A New Bible Code: A Review of The Chamberlain Key by Timothy P. Smith
Holy visions of Moses, Batman! The Bible predicted the death of JFK and 9-11 and warns of a new Nazi regime. At least that is what Timothy P. Smith claims in his new book The Chamberlain Key, which will be released on April 4, 2017. As my internal skeptic raged, I came away from the book as deeper questions about my Christian faith than I first expected. It's time for another Empty Shelf Book Review.
What if secret codes were encrypted in the Bible's text?
These codes would "dramatically redirect biblical scholarship, Christian theology, and perhaps even the trajectory of history itself." Timothy Smith's opening words of his biographical account of unlocking hidden codes in the Bible just about caused me to throw the book in the trash. But since I promised to provide an honest review in exchange for a preview copy of the book I pushed forward.
And I am glad that I did.
In this review, I will tell you what I liked, what I didn't like, and my opinion on whether you should pick up a copy of The Chamberlain Key.
What I Liked...
Smith tells the story of his unfolding discoveries in a very approachable manner. The story does not rely on scientific descriptions that are unapproachable by the common reader (more on this later). It was presented more like a biography than an academic paper. This approach eases the reader into the bold claims that Smith is making.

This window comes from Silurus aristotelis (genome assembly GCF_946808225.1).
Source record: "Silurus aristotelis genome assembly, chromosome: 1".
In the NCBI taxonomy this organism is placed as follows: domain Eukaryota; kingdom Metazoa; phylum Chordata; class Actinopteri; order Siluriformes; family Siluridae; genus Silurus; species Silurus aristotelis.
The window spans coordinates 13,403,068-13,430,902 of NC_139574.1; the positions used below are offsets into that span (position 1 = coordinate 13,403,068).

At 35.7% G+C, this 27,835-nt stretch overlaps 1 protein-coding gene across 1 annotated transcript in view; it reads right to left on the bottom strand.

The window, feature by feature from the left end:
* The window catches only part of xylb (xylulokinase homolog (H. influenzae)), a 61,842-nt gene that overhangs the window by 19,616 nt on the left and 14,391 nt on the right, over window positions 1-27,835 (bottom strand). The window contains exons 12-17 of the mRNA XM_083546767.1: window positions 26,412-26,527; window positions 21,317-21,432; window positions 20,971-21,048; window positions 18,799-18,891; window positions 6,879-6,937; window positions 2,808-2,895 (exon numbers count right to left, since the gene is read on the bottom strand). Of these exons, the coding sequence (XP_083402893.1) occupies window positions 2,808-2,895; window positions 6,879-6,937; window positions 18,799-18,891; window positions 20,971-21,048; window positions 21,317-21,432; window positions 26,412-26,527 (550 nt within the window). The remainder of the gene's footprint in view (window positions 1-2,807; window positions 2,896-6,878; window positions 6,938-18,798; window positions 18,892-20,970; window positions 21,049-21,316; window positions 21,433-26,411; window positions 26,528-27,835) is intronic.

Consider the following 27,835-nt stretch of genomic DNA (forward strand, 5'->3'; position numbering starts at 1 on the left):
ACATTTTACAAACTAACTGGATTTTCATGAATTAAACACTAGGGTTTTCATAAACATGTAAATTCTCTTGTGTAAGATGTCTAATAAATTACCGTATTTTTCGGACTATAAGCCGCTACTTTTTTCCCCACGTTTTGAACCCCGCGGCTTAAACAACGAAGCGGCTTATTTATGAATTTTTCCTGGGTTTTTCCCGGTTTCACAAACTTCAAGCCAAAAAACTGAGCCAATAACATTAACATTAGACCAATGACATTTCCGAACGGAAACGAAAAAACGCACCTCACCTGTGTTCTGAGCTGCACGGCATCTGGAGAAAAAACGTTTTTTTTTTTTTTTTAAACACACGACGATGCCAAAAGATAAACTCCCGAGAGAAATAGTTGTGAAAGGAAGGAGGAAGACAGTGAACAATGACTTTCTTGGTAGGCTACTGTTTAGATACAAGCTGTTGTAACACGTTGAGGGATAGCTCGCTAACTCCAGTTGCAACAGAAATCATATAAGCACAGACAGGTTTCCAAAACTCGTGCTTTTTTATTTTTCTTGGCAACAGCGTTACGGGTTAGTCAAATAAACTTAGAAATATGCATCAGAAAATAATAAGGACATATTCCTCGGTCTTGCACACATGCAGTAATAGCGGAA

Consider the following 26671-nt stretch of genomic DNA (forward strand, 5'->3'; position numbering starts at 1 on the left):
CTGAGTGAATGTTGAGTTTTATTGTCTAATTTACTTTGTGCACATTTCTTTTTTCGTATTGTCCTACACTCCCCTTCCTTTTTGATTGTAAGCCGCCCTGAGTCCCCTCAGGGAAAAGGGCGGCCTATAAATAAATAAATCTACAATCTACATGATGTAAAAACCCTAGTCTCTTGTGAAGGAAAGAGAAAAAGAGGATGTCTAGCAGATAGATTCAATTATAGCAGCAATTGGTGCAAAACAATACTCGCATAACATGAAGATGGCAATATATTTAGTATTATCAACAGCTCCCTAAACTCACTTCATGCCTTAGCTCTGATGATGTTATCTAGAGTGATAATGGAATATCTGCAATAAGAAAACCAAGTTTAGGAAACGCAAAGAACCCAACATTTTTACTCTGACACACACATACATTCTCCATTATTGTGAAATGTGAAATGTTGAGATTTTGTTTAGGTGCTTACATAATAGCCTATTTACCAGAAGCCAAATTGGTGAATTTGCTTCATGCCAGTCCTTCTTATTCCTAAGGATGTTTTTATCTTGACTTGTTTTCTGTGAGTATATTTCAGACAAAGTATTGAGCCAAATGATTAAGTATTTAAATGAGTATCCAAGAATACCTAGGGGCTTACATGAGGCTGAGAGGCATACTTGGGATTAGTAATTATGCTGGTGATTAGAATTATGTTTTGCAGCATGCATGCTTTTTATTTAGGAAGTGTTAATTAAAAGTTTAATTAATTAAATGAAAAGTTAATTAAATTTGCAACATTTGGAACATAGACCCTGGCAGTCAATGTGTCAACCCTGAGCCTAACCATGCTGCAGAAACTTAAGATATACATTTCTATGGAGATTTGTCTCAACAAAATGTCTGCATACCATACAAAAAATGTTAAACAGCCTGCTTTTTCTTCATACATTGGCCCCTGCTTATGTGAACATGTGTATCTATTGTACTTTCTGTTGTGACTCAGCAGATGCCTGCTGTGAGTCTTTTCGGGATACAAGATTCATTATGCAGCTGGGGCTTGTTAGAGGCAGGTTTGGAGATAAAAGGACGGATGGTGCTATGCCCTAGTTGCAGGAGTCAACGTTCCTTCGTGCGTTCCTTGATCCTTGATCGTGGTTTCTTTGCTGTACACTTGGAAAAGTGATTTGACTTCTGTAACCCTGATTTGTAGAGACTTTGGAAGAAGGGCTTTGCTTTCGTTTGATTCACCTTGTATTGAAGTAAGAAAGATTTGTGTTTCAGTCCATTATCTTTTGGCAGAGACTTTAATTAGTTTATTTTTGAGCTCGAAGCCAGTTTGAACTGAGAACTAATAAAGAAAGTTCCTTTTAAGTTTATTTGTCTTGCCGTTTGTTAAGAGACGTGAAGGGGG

I must say I was most impressed my Smith's humility than anything else. He is always reminding the reader that he is not sure he is worthy of the great mysteries that he has been chosen to uncover. Though, As my skepticism raged I did find myself wondering is this a ploy at misdirection on the case of the author. He was claiming that HE was that central figure of this unfolding odyssey and that HE was chosen by God to tell the world these secrets, so a dash of humility in key places can lull the reader into a dropping their guard and turning their discernment switches off.
I will give credit for Timothy Smith putting God at the center of his work. He often reminds the reader that God is eager to communicate with people through various means, even if those means are highly sophisticated codes hidden under multiple layers of encryption. He never claims that these codes are meant to replace the Scriptures, though I do not recall a prominent declaration of the prominence of Scripture in the lives of a believer.
The story, though very strange, invites readers into a world of different possibilities regarding how God speaks to his creation. It does not have a condescending tone like other similar books have. It is accessible and enjoyable to read. But, it is not without flaws.
What I Didn't Like...
You can expect a book like this is stretch your conventional wisdom, but this almost snapped mine. I thought that after a personal visitation from Moses, that Timothy Smith's recounting would begin its descent back down from that uber-unbelievable, but it did not. The story winds up revealing that the Bible accurately predicted the assassination of JFK and the attacks on 9-11 and there is some talk about Nazi's as well. Moses showing up actually raised my skeptic meter the least out of all these.